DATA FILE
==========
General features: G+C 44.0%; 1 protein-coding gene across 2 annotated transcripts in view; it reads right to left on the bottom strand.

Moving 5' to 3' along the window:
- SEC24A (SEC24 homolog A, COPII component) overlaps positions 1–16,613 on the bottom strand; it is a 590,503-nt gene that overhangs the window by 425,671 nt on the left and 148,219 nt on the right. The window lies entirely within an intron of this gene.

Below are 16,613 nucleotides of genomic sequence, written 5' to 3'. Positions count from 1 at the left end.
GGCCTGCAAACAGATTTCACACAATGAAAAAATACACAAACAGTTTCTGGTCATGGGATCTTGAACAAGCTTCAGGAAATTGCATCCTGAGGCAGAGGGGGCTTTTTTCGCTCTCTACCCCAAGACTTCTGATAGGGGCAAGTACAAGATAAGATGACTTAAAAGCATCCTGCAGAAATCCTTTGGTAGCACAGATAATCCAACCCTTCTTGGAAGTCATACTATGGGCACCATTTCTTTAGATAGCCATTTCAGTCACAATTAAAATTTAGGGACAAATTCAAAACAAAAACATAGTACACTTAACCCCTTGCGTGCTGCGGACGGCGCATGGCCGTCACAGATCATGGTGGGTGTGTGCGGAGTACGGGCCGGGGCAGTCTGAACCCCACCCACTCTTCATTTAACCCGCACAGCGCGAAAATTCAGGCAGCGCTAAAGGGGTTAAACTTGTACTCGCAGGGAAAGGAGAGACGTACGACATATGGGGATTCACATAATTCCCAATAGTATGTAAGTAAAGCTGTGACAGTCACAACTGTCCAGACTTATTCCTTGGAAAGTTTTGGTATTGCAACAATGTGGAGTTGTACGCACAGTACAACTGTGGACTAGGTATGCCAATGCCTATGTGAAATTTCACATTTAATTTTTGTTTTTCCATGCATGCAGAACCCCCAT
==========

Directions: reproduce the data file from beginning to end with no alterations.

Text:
General features: G+C 44.0%; 1 protein-coding gene across 2 annotated transcripts in view; it reads right to left on the bottom strand.

Moving 5' to 3' along the window:
- SEC24A (SEC24 homolog A, COPII component) overlaps positions 1–16,613 on the bottom strand; it is a 590,503-nt gene that overhangs the window by 425,671 nt on the left and 148,219 nt on the right. The window lies entirely within an intron of this gene.

Below are 16,613 nucleotides of genomic sequence, written 5' to 3'. Positions count from 1 at the left end.
GGCCTGCAAACAGATTTCACACAATGAAAAAATACACAAACAGTTTCTGGTCATGGGATCTTGAACAAGCTTCAGGAAATTGCATCCTGAGGCAGAGGGGGCTTTTTTCGCTCTCTACCCCAAGACTTCTGATAGGGGCAAGTACAAGATAAGATGACTTAAAAGCATCCTGCAGAAATCCTTTGGTAGCACAGATAATCCAACCCTTCTTGGAAGTCATACTATGGGCACCATTTCTTTAGATAGCCATTTCAGTCACAATTAAAATTTAGGGACAAATTCAAAACAAAAACATAGTACACTTAACCCCTTGCGTGCTGCGGACGGCGCATGGCCGTCACAGATCATGGTGGGTGTGTGCGGAGTACGGGCCGGGGCAGTCTGAACCCCACCCACTCTTCATTTAACCCGCACAGCGCGAAAATTCAGGCAGCGCTAAAGGGGTTAAACTTGTACTCGCAGGGAAAGGAGAGACGTACGACATATGGGGATTCACATAATTCCCAATAGTATGTAAGTAAAGCTGTGACAGTCACAACTGTCCAGACTTATTCCTTGGAAAGTTTTGGTATTGCAACAATGTGGAGTTGTACGCACAGTACAACTGTGGACTAGGTATGCCAATGCCTATGTGAAATTTCACATTTAATTTTTGTTTTTCCATGCATGCAGAACCCCCAT